CNBC financial host Jim Cramer in a bubble

Breaking the Hype Machine: The Fed Versus Financial Talking Heads

By:Ilya Spivak

Rising rates are likely to pop the financial influencer bubble.

  • Low interest rates fuel bubbles in financial assets, as well as their cheerleaders.
  • Fed rate hikes might cool speculation and thin the herd of finance influencers.
  • The U.S. dollar may capitalize on liquidity as spooked investors cash out.

Billionaire investor and behemoth hedge fund founder Ray Dalio has surgically dissected the archetypical credit crash in his book Principles for Navigating Big Debt Crises, published in 2018.

Dalio vividly describes how initially well-founded economic expansion drives up the price of assets, enabling them to serve as collateral to buy still more with borrowed money. Over time, this self-reinforcing process fuels price gains beyond underlying value. What follows is familiar enough: Wile E. Coyote suddenly discovers he has run off solid ground, momentum gives way to gravity, and there’s a crash.

The anatomy of an asset bubble

Dalio flags the telltale signs of a building bubble: low interest rates encourage debt growth that exceeds increases in income, a flood of new market participants enter the fray hoping not to miss out as assets rise, and a lots of financial innovations sprout up to satisfy their rabid risk appetite.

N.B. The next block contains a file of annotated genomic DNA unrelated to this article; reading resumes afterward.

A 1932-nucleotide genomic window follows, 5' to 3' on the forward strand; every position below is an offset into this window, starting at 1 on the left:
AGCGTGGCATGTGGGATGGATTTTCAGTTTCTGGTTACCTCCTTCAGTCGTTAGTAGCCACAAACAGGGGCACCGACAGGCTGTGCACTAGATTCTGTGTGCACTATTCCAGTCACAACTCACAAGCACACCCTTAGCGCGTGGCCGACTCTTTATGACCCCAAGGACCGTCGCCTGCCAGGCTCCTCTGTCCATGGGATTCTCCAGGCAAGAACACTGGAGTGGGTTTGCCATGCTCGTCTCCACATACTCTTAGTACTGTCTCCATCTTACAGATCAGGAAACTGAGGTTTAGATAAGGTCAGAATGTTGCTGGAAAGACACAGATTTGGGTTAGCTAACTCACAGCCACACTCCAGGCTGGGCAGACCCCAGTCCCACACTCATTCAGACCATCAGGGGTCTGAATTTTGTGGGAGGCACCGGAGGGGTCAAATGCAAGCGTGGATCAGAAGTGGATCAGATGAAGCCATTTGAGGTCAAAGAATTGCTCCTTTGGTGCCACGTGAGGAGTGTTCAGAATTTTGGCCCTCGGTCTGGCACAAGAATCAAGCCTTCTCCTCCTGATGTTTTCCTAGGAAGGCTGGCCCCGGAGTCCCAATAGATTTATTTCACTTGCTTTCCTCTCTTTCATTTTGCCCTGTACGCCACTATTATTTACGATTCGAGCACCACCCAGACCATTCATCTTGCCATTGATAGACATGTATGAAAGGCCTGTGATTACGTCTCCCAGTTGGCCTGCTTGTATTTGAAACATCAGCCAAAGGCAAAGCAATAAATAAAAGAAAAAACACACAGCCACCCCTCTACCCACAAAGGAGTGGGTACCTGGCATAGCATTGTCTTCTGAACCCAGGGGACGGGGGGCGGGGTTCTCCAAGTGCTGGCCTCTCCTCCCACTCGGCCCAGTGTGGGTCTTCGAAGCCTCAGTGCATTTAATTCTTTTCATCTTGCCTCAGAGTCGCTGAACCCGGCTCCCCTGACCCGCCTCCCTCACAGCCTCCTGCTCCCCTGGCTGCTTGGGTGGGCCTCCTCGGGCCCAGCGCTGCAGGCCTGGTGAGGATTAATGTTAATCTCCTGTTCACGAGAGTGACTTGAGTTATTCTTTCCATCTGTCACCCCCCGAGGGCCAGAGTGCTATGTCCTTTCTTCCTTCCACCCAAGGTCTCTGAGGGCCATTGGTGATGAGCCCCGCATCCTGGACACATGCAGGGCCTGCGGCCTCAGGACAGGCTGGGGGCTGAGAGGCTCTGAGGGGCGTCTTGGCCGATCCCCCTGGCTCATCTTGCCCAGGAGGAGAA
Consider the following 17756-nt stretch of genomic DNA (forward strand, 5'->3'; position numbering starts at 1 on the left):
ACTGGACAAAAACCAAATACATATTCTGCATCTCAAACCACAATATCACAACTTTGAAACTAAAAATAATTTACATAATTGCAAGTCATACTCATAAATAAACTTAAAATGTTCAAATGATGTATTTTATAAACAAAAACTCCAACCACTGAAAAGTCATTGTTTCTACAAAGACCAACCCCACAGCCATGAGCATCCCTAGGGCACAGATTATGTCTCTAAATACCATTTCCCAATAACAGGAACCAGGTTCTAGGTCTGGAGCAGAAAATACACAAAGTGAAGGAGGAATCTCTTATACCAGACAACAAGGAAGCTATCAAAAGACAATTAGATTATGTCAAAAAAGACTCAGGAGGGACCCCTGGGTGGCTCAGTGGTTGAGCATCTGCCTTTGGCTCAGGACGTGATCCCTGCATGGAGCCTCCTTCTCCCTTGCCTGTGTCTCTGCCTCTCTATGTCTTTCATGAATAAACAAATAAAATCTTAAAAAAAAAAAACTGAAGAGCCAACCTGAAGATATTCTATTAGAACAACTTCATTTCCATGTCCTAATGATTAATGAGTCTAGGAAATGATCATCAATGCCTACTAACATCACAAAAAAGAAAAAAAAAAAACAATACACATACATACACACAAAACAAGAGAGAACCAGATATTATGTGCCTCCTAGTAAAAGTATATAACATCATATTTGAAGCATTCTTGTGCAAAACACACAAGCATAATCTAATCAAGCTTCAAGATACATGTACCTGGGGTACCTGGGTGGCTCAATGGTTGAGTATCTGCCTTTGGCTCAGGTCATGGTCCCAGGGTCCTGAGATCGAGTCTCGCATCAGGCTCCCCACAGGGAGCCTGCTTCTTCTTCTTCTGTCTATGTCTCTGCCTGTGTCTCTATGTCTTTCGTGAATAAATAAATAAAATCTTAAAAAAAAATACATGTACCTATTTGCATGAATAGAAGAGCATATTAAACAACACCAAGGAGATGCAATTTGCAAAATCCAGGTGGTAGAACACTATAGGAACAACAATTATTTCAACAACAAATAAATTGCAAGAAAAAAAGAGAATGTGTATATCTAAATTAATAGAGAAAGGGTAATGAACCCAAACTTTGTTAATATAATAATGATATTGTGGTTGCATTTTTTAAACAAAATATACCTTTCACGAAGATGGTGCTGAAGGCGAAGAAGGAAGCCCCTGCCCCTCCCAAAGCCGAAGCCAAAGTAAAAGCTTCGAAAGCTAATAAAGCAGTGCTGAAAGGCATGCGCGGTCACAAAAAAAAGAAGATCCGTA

This should sound familiar.

Care to invest in illiquid, unregulated-by-design digital tokens that yield nothing but gain in price because some day they might displace fiat currencies—all because they are backed by even less than the creditworthiness of governments? We’ll call it “crypto” and throw in a founding myth about a mysterious inventor for some cool factor.

The hype machine on overdrive

As with warrants, investment trusts, junk bonds, South Sea Company shares and Dutch tulips, a vast ecosystem of vocal boosters grew around the fantastical creations of the zero-interest-rate world after the 2008 financial crisis.

Between January and August 2022 finance influencers on YouTube published more than five times as many videos and gained nearly double the number of subscribers as those talking about something else, according to a report from the Emplify customer experience platform. The results on Instagram were similar: Finance influencers gained more followers and published over double the number of posts of other influencer groups.

Enter the Federal Reserve

Back to Dalio: He finds financial bubbles typically burst when central banks decide to raise interest rates and cut off the cheap credit essential for runaway speculation to continue. This can be a response to the bubble itself and the inflation it has stoked, or some external factors. Supply/demand mismatches amplified by a flood of fiscal and monetary stimulus in the wake of a global pandemic, for example.

fed funds rate vs s&p 500, btc performance 2022
Data Source: Bloomberg